Thanksgiving Leftovers

Thanksgiving dinner, to be honest, was the most peaceful dinner we have had in months. For some time now, I’ve been threatening to put the dogs outside at dinnertime so that we could eat in peace, without a nose sneaking into our laps begging for food from under the table. Well, we did it. It was a beautiful and warm Thanksgiving afternoon so out they went! They were each given some cuts of turkey beforehand so they did get treats before they got the ol’ heave-ho.

Last year, Matt and I had so many leftovers and we were heading back to Florida in two days so we invited friends over for a Day-After Leftovers Potluck. This year, we’re doing it again except our guests have been asked to bring any of their own leftovers they’d like to share with everyone (no turkey, please!).  It’s a great way to spend some time with friends during this holiday weekend and a quick way to unburden ourselves and gain back some refrigerator shelf space.

Here’s a look at what we had and what we’re still having…

Pancetta & Sage Stuffing Muffins (or, Stuffins, as I like to call them!)

pancetta & sage stuffing muffins

6 ½ cups of white bread, cubed
½ pound of pancetta, diced
1 cup yellow or white onion
4 large sage leaves, chopped
3 springs of thyme
½ teaspoon of freshly ground pepper
1 cup low-sodium chicken stock
2 eggs, lightly beaten

  1. Butter the muffin tin and set aside. Preheat the oven to 300 degrees.
  2. Place bread cubes on a sheet pan (you might need two) and bake for 8-10 minutes until barely toasted
  3. Sautè the pancetta over medium-high heat, remember to stir regularly, until slightly browned and crispy (7-8 minutes). Remove and drain on paper towels. Keep any grease from pancetta in the pan.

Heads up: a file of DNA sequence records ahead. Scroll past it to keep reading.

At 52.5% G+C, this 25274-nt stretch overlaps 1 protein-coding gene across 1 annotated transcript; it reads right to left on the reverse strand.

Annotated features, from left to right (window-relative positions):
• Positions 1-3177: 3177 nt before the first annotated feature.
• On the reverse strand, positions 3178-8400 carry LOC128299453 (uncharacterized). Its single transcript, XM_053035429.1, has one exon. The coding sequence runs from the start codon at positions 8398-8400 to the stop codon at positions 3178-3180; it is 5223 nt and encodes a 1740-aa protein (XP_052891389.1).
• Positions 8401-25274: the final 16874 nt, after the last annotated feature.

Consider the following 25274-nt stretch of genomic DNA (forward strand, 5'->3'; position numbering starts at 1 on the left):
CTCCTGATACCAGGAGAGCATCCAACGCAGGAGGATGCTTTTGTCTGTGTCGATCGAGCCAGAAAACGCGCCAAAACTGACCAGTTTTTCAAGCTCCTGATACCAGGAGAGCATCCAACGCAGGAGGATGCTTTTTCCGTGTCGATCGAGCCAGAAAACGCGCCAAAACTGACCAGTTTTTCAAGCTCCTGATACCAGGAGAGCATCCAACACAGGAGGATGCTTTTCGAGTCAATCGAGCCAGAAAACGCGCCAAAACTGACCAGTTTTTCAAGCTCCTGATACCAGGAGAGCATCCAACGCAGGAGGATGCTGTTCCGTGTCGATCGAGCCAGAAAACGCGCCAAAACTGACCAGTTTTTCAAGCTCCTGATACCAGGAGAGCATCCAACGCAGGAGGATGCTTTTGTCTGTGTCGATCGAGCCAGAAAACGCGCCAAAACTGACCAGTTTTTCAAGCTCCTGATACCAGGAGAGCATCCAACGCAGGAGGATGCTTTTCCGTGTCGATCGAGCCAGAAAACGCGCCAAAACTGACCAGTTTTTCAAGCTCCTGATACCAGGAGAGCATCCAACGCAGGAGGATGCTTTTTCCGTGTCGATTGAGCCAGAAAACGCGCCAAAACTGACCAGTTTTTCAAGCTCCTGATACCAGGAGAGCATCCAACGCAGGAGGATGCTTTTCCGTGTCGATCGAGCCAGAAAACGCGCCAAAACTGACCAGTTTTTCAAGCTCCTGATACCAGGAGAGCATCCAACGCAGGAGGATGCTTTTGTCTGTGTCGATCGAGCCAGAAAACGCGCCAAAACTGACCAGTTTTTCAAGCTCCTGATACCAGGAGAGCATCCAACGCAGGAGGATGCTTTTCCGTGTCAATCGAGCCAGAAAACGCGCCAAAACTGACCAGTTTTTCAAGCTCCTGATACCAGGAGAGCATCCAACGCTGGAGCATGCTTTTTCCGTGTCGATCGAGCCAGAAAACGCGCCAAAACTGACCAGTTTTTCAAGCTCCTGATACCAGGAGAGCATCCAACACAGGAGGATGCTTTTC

4. Bring heat to medium and cook the diced onion and ground pepper for about 10 minutes. Add sage and thyme.
  5. Turn off the heat and add pancetta, toasted bread crumbs, chicken broth, and mix. Taste if you need more salt (probably not!). Add the eggs and mix again.
  6. Scoop tightly packed mounds into the muffin cups and bake for 20-25 minutes.

Baked Acorn Squash with Brown Sugar and Maple

brown sugar & maple filled acorn squash

Pre-baked. Post-baked, the insides are all delicious and gooey.

Preheat oven to 325 degrees. Cut halves of acorn squash to however many servings you’ll need (one half = serving) and scrape out seeds and strings. Place the halves flesh side up on a baking sheet and sprinkle each with salt. Add a heaping tablespoon of butter and 2 or 3 tablespoons of brown sugar to the center of each half. Drizzle squash halves with maple syrup. Bake for between 75-90 minutes. Syrup with still be liquidy and hot when served.

Brown Sugar Buttermilk Pie (This recipe comes from A Year of Pies by Ashley English, contributed by Tim Mazurek of Lottie & Doof.)

brown sugar buttermilk pie

1 basic pie dough
3 eggs
1/3 cup of sugar
½ cup (packed) light brown sugar
2 tablespoons of all-purpose flour
6 tablespoons of unsalted butter, melted and cooled
1 cup of buttermilk
1 teaspoon of pure vanilla extract
½ teaspoon of freshly grated nutmeg
pinch of salt
*by the way, my 11-year old made this pie practically by herself so anyone can do it.

  1. Preheat the oven to 375 degrees.
  2. In a large bowl, whisk the eggs and add both sugars and flour, careful not to leave any lumps.
  3. Add the melted butter, buttermilk, vanilla, nutmeg and salt until well blended.
  4. Turn down the heat on the oven to 325 degrees and pour filling into the pie crust.
  5. Bake for 45-60 minutes until the edges are set and the center of the pie is still wobbly. Let it cool for at least 30 minutes before serving.

I’ll be honest, I missed Stove Top stuffing, sweet potato casserole, and my family in Florida. We didn’t even have rolls this year (there are just three of us here and we can only eat so much food!).  Our meal was delicious and nothing came from a box (even the 16-pound turkey was a heritage turkey from a free-range farm!), but I’m sincerely hoping someone will bring some of these traditional items to our leftovers potluck.

Isn’t it funny how difficult the transition can be when keeping up with tradition by trying to establish some of your very own?

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